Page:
Our Healthy Growth and Development Core is dedicated to optimizing care in young children at high risk of diarrhea-associated mortality and the ASTMH annual meeting provides our team with a unique opportunity to discuss recent findings, build inspiration for our next big projects, and re-energize our commitment to reducing the worldwide burden of tropical infectious diseases to improve health around the world.
Yesterday ASTMH heard from Rebecca Brander on correlations of drug resistance in Kenyan children with acute bacterial diarrhea. Rebecca is a MPH student at the University of Washington and completed this research in collaboration with Global WACh directors Grace John-Stewart, Patty Pavlinac, and Judd Walson. Patty Pavlinac, our Health Growth and Development director, leads the Global WACh representation at the conference.
Rebecca’s study “Host and Environmental Correlates of Multi-Drug Resistance in Kenyan Children with Acute Bacterial Diarrhea” is a key area of research for addressing the prevalence in which bacterial diarrhea results in significant morbidity and mortality in children in sub-Saharan Africa. Antibiotic treatment can be a life-saving intervention, but the antibiotic resistance has rapidly emerged in this population of children, and now this intervention’s efficacy is limited. The study’s data pinpoints risk factors for antibiotic resistance in enteric pathogens, in order to inform diarrhea management recommendations and control resistance.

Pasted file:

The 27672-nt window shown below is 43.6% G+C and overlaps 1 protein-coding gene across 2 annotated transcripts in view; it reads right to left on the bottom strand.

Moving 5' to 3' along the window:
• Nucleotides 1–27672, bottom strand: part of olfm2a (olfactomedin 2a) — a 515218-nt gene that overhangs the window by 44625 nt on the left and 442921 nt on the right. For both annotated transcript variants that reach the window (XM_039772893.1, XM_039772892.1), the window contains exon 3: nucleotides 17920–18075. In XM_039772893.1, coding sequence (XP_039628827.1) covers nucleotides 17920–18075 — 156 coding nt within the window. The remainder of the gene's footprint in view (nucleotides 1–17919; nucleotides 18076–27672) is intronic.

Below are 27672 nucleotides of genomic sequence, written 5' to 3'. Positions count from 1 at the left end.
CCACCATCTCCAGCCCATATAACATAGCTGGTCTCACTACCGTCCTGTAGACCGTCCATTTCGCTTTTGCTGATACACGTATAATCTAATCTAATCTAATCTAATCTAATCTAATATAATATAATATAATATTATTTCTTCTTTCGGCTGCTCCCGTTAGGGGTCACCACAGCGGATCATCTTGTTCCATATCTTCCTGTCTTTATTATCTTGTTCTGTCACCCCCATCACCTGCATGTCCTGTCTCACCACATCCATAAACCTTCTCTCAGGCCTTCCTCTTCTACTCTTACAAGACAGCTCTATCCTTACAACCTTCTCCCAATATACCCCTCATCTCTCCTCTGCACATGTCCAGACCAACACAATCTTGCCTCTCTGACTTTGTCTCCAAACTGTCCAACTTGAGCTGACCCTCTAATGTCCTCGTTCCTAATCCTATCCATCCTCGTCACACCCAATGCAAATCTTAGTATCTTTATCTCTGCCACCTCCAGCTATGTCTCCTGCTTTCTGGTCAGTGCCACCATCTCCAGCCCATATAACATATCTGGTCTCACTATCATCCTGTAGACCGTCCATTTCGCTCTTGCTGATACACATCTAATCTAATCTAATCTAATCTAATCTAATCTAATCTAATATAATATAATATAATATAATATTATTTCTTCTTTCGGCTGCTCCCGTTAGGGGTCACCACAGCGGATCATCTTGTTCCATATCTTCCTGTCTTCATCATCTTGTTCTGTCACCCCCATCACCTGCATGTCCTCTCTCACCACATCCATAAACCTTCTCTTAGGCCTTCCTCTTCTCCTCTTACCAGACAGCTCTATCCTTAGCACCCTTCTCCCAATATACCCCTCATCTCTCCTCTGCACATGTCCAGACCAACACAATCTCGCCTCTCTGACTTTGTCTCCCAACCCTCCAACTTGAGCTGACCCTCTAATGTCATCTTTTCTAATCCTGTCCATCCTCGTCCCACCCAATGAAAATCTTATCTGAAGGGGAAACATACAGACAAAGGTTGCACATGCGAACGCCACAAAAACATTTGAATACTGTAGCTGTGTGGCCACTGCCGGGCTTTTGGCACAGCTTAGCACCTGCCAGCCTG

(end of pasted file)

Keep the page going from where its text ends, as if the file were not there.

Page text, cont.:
Click to read the entire study
In 2015, a group of engineering students proposed the idea for a low-cost, portable anesthesia delivery device specifically for use in resource-poor regions. The device’s aim was to overcome the challenge individuals in low-resource settings face when crucial medical procedures are often not performed due to a lack of accessible anesthesia delivery.
A $30,000 seed grant from the Global WACh-Coulter Foundation in 2015 allowed the team to design a benchtop test circuit, including a prototype of a simplified anesthetic vaporizer. With investigative mentorship from UW faculty and anesthesiology specialists, these students are now working to create the device that will make more surgeries possible and reduce unnecessary deaths.
Read more about this ongoing project here.
Join us for breakfast and a lecture on Tuesday, October 11th with Drs. Ghayda Mirzaa, MD, FAAP, FACMG and Kristina Adams Waldorf, MD.